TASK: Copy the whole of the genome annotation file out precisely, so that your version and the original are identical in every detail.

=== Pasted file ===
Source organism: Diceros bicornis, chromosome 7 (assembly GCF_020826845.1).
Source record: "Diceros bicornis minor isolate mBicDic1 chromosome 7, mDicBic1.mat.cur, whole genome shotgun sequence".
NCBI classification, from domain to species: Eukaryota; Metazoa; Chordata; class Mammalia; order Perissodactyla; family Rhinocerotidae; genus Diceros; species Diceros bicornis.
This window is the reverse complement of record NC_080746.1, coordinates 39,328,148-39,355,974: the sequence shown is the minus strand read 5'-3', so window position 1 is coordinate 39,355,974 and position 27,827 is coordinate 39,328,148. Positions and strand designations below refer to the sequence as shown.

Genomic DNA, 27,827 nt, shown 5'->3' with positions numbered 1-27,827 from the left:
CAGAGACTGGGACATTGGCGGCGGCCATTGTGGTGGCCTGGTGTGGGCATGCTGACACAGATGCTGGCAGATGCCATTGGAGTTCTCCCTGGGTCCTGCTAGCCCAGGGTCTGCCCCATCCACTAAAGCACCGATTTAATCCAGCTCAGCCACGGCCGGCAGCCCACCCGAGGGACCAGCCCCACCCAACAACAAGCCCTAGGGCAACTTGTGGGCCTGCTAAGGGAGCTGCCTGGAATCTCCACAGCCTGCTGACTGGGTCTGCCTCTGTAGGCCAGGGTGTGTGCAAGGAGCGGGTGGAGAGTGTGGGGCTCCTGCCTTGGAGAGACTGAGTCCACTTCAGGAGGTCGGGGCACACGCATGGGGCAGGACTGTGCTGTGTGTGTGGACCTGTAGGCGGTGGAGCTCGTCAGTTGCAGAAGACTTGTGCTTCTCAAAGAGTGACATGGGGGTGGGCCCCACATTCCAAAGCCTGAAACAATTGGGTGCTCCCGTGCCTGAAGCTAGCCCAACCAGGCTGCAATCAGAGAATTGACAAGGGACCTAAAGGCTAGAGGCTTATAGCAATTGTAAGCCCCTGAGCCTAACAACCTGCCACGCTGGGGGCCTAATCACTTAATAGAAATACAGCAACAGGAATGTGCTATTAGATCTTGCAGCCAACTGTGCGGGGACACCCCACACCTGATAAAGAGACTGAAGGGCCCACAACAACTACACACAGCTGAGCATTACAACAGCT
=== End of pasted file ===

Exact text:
Source organism: Diceros bicornis, chromosome 7 (assembly GCF_020826845.1).
Source record: "Diceros bicornis minor isolate mBicDic1 chromosome 7, mDicBic1.mat.cur, whole genome shotgun sequence".
NCBI classification, from domain to species: Eukaryota; Metazoa; Chordata; class Mammalia; order Perissodactyla; family Rhinocerotidae; genus Diceros; species Diceros bicornis.
This window is the reverse complement of record NC_080746.1, coordinates 39,328,148-39,355,974: the sequence shown is the minus strand read 5'-3', so window position 1 is coordinate 39,355,974 and position 27,827 is coordinate 39,328,148. Positions and strand designations below refer to the sequence as shown.

Genomic DNA, 27,827 nt, shown 5'->3' with positions numbered 1-27,827 from the left:
CAGAGACTGGGACATTGGCGGCGGCCATTGTGGTGGCCTGGTGTGGGCATGCTGACACAGATGCTGGCAGATGCCATTGGAGTTCTCCCTGGGTCCTGCTAGCCCAGGGTCTGCCCCATCCACTAAAGCACCGATTTAATCCAGCTCAGCCACGGCCGGCAGCCCACCCGAGGGACCAGCCCCACCCAACAACAAGCCCTAGGGCAACTTGTGGGCCTGCTAAGGGAGCTGCCTGGAATCTCCACAGCCTGCTGACTGGGTCTGCCTCTGTAGGCCAGGGTGTGTGCAAGGAGCGGGTGGAGAGTGTGGGGCTCCTGCCTTGGAGAGACTGAGTCCACTTCAGGAGGTCGGGGCACACGCATGGGGCAGGACTGTGCTGTGTGTGTGGACCTGTAGGCGGTGGAGCTCGTCAGTTGCAGAAGACTTGTGCTTCTCAAAGAGTGACATGGGGGTGGGCCCCACATTCCAAAGCCTGAAACAATTGGGTGCTCCCGTGCCTGAAGCTAGCCCAACCAGGCTGCAATCAGAGAATTGACAAGGGACCTAAAGGCTAGAGGCTTATAGCAATTGTAAGCCCCTGAGCCTAACAACCTGCCACGCTGGGGGCCTAATCACTTAATAGAAATACAGCAACAGGAATGTGCTATTAGATCTTGCAGCCAACTGTGCGGGGACACCCCACACCTGATAAAGAGACTGAAGGGCCCACAACAACTACACACAGCTGAGCATTACAACAGCT